In Seattle, health officials recommended that the elderly and people with weak immune systems not attend games after an employee at the 72,000-seat football stadium tested positive for the coronavirus.
Off the coast of California, a cruise ship carrying about 3,500 people was ordered to stay put until passengers and crew could be tested because a traveler from its previous voyage died and another three were infected. A helicopter lowered testing kits by rope to the Grand Princess, where people on board have flu-like symptoms.
Financial markets remained volatile, as investors continued to weigh the size of the epidemic's dent on the global economy. Outbreak fears led to a sharp U.S. stock selloff, with the Dow Jones Industrial Average falling 969 points, or 3.6%, nearly wiping out gains from a day earlier. Analysts said more yo-yo moves on global markets are likely.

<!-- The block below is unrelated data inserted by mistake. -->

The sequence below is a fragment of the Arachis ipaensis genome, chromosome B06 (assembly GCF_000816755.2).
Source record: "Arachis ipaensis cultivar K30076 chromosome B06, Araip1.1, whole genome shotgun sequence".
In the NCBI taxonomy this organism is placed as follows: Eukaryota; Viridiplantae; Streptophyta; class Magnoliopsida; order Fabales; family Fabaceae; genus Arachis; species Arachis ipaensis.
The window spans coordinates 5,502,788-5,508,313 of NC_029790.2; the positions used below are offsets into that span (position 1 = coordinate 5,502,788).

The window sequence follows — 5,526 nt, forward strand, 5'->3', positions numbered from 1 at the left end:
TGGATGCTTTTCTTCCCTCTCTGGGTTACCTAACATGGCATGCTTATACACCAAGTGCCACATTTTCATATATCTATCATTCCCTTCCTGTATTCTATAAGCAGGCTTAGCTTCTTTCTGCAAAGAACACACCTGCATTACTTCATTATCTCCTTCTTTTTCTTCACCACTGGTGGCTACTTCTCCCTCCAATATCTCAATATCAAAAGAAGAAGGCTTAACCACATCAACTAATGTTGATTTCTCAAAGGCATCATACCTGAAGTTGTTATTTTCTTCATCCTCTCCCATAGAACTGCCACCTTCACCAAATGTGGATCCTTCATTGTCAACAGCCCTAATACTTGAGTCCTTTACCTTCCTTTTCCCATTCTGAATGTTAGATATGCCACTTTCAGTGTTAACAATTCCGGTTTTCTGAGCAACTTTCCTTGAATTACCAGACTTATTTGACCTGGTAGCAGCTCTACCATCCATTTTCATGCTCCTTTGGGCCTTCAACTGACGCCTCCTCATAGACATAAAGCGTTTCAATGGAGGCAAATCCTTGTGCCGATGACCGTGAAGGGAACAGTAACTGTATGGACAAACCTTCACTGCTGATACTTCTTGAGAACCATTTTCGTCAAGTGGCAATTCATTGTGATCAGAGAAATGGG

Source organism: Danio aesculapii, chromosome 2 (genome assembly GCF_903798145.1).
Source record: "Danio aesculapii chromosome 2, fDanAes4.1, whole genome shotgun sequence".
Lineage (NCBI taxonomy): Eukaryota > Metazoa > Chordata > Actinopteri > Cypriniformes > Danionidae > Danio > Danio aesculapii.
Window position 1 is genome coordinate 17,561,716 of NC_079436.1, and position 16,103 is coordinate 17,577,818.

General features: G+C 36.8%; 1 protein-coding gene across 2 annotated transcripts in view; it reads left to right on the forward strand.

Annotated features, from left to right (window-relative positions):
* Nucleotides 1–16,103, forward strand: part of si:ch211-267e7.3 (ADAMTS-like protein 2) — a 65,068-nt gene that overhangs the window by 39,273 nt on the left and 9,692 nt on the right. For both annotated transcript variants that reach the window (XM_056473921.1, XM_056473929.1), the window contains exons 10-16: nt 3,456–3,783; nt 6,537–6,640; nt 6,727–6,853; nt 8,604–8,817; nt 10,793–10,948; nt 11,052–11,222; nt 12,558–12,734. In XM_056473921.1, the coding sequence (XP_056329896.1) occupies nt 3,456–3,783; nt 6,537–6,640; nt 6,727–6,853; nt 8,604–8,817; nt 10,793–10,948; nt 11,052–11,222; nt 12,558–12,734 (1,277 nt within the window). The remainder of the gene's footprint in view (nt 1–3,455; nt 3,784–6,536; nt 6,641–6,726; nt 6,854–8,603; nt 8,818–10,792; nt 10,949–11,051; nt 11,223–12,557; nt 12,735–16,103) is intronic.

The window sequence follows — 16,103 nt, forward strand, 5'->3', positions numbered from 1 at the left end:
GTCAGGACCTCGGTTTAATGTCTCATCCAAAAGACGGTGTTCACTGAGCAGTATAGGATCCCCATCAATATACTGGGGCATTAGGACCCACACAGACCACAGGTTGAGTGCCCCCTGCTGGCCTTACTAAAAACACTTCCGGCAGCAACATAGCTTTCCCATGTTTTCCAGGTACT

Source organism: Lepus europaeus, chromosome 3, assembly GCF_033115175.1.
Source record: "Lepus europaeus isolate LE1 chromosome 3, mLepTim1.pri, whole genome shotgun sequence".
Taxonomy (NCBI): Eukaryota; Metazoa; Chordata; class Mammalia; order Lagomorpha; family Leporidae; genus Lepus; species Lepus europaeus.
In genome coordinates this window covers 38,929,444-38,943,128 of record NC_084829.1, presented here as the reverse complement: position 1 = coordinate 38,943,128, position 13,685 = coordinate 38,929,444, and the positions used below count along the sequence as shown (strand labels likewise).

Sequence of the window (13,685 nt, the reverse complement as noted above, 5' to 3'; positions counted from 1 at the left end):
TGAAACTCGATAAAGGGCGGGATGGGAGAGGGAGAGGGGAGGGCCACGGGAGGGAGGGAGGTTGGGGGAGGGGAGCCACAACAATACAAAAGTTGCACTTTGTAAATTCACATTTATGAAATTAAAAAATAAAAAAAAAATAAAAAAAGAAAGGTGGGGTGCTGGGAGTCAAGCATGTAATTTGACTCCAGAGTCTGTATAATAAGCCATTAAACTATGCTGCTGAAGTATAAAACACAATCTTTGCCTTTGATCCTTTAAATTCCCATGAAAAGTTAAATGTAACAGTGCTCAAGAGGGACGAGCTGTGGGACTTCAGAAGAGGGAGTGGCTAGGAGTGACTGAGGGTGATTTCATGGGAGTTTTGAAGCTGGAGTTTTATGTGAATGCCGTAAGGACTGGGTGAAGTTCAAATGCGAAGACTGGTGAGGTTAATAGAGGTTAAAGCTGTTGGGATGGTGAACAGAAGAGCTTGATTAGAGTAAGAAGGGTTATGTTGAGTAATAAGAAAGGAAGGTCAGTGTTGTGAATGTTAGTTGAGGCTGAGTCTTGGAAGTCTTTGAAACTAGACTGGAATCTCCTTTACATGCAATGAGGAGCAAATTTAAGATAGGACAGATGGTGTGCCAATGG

OPEC called for a deep production cut to keep crude oil prices from falling further as business disruptions globally slash demand from air travel and industry — deciding Thursday to push for a cut of 1.5 million barrels a day, or about 1.5% of total world supply.
As travelers faced ever-greater disruptions, the outlook for the industry was increasingly grim. The International Air Transport Association said the outbreak could cost airlines as much as $113 billion in lost revenue. British airline Flybe collapsed amid sinking demand.
Australia, Indonesia, and the United Arab Emirates banned entry of travelers coming from countries with large outbreaks. Japan announced a quarantine of people from China and South Korea, prompting Seoul to warn of countermeasures for the “excessive” restrictions.